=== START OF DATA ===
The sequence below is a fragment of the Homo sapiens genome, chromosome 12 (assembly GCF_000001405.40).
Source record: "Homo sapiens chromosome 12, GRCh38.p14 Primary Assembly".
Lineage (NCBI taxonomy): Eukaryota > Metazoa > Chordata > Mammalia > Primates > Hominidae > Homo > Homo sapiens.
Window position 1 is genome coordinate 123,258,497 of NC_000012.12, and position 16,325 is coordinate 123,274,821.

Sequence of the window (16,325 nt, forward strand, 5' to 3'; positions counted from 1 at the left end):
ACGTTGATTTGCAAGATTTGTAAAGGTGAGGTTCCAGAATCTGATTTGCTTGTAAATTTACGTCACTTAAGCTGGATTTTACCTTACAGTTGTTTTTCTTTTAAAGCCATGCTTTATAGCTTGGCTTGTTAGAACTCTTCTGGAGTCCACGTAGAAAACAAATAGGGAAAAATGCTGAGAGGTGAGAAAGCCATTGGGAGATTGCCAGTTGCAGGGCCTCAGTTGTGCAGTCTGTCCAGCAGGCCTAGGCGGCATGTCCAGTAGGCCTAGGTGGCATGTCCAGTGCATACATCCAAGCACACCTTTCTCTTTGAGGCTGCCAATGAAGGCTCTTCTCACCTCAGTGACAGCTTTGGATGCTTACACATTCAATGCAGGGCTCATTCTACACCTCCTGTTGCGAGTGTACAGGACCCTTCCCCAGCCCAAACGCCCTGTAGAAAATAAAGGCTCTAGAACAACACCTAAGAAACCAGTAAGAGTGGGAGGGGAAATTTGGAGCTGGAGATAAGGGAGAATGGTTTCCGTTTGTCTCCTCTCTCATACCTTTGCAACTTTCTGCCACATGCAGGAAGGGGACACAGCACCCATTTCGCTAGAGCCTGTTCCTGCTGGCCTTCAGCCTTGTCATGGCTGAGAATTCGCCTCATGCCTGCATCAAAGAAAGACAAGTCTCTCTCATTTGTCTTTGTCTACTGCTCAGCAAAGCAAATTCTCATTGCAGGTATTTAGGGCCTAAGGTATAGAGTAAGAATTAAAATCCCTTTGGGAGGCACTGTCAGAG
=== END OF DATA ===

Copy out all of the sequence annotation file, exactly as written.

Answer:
The sequence below is a fragment of the Homo sapiens genome, chromosome 12 (assembly GCF_000001405.40).
Source record: "Homo sapiens chromosome 12, GRCh38.p14 Primary Assembly".
Lineage (NCBI taxonomy): Eukaryota > Metazoa > Chordata > Mammalia > Primates > Hominidae > Homo > Homo sapiens.
Window position 1 is genome coordinate 123,258,497 of NC_000012.12, and position 16,325 is coordinate 123,274,821.

Sequence of the window (16,325 nt, forward strand, 5' to 3'; positions counted from 1 at the left end):
ACGTTGATTTGCAAGATTTGTAAAGGTGAGGTTCCAGAATCTGATTTGCTTGTAAATTTACGTCACTTAAGCTGGATTTTACCTTACAGTTGTTTTTCTTTTAAAGCCATGCTTTATAGCTTGGCTTGTTAGAACTCTTCTGGAGTCCACGTAGAAAACAAATAGGGAAAAATGCTGAGAGGTGAGAAAGCCATTGGGAGATTGCCAGTTGCAGGGCCTCAGTTGTGCAGTCTGTCCAGCAGGCCTAGGCGGCATGTCCAGTAGGCCTAGGTGGCATGTCCAGTGCATACATCCAAGCACACCTTTCTCTTTGAGGCTGCCAATGAAGGCTCTTCTCACCTCAGTGACAGCTTTGGATGCTTACACATTCAATGCAGGGCTCATTCTACACCTCCTGTTGCGAGTGTACAGGACCCTTCCCCAGCCCAAACGCCCTGTAGAAAATAAAGGCTCTAGAACAACACCTAAGAAACCAGTAAGAGTGGGAGGGGAAATTTGGAGCTGGAGATAAGGGAGAATGGTTTCCGTTTGTCTCCTCTCTCATACCTTTGCAACTTTCTGCCACATGCAGGAAGGGGACACAGCACCCATTTCGCTAGAGCCTGTTCCTGCTGGCCTTCAGCCTTGTCATGGCTGAGAATTCGCCTCATGCCTGCATCAAAGAAAGACAAGTCTCTCTCATTTGTCTTTGTCTACTGCTCAGCAAAGCAAATTCTCATTGCAGGTATTTAGGGCCTAAGGTATAGAGTAAGAATTAAAATCCCTTTGGGAGGCACTGTCAGAG